The limited data among PC survivors suggests a potential benefit of red wine at modest intake levels (1/2–1 serving/day). Men should limit total alcohol consumption to ≤ 2 drinks/day, as excess alcohol damages the heart, liver, and pancreas; increases risk of other cancers (including head and neck, esophageal, liver, and colorectal); and weakens the immune system [89]. This aligns with recommendations from many cancer control agencies [1, 90, 91].

Supplements or Single-Nutrient Intake from Diet

Selenium

A single study within the HPFS examined selenium supplements (mg/day) and PC outcomes and found an increased risk of PCSM (HR≥ 140: 2.60; CI: 1.44, 4.70. HR25–139: 1.33; CI: 0.77, 2.30. HR1–24: 1.18; CI: 0.73, 1.91 vs 0; p trend = 0.001), but no association with recurrence or ACM [21].

Vitamin D

Three studies examined vitamin D (dietary intake or serum level) and PC outcomes [10, 20, 22]. Only one, a study of 1476 men from Seattle, examined recurrence/progression and found no association with serum 25(OH)D [22]. All three studies examined PCSM and reported no association with serum level or dietary vitamin D intake [10, 20, 22]. Two of the studies examined ACM outcomes [10, 20]. One, a study of 1119 men from New South Wales, reported an increased risk of ACM among men with higher levels of 1,25(OH)2D (HRQ4 vs Q1: 0.45; CI: 0.29, 0.69; p trend = 0.005) [20]. The other, a study of 525 Swedish men, observed no association between dietary intake of vitamin D and ACM [10].

Calcium and Phosphorous

A single study from Sweden considered both dietary calcium and phosphorous intake and observed no association with either PCSM or ACM [10].

Overall, evidence on dietary supplement use or single-nutrient intake and risk of PC recurrence or mortality is limited. Additional studies are needed to confirm the finding that selenium supplementation is associated with an increased risk of PCSM. Men with PC should follow the recommendations of the American Institute for Cancer Research and the World Cancer Research Fund and aim to meet nutritional needs through diet alone [90, 91].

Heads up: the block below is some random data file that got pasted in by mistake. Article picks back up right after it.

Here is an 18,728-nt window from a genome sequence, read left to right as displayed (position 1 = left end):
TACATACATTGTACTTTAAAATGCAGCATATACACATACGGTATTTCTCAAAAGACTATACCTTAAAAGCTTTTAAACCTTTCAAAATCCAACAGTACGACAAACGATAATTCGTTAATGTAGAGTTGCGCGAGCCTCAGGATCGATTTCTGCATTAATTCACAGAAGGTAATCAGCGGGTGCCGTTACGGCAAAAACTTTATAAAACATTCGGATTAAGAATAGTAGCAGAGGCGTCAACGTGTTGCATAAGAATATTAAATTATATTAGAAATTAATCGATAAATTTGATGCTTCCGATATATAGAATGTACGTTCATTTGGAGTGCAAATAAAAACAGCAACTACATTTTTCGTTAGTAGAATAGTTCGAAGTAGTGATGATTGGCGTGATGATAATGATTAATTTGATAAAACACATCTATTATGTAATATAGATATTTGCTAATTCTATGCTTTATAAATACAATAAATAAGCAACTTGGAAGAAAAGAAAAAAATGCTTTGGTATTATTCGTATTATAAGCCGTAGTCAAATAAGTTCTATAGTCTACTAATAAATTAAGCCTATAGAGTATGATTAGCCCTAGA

Obesity

Obesity is among the most extensively studied potential risk factor among men with PC, and the evidence is inconsistent. Regarding recurrence/progression outcomes reported between 2015 and 2020, six studies observed no association with body mass index (BMI) [25,26,27, 31,32,33], while three reported a positive association [28, 30, 34]. A report by our team attempted to clarify the discrepancies in past studies by examining adjustment for clinical and, separately, pathological characteristics in a population of men undergoing RP from CaPSURE [27]. We hypothesized that residual confounding by disease stage may partially explain positive associations reported between BMI at the time of diagnosis and risk of recurrence. We observed that with adjustment for disease severity using metrics from diagnosis (biopsy) only, there was evidence of a positive relationship between very obese men (BMI ≥ 35 kg/m2) and risk of recurrence [27]. However, when we controlled for surgical pathology characteristics, the observed association was no longer statistically significant. Consistent with our finding, two of the three studies that found an association between BMI and risk of recurrence did not adjust for pathologic features [30, 34]. Four of the six studies that reported no association adjusted for pathologic features [25,26,27, 32]. Such data suggest that obesity influences tumor aggressiveness earlier in the natural history of prostate cancer and are consistent with a larger body of evidence implicating pre-diagnosis BMI in healthy populations and risk of fatal prostate cancer [92].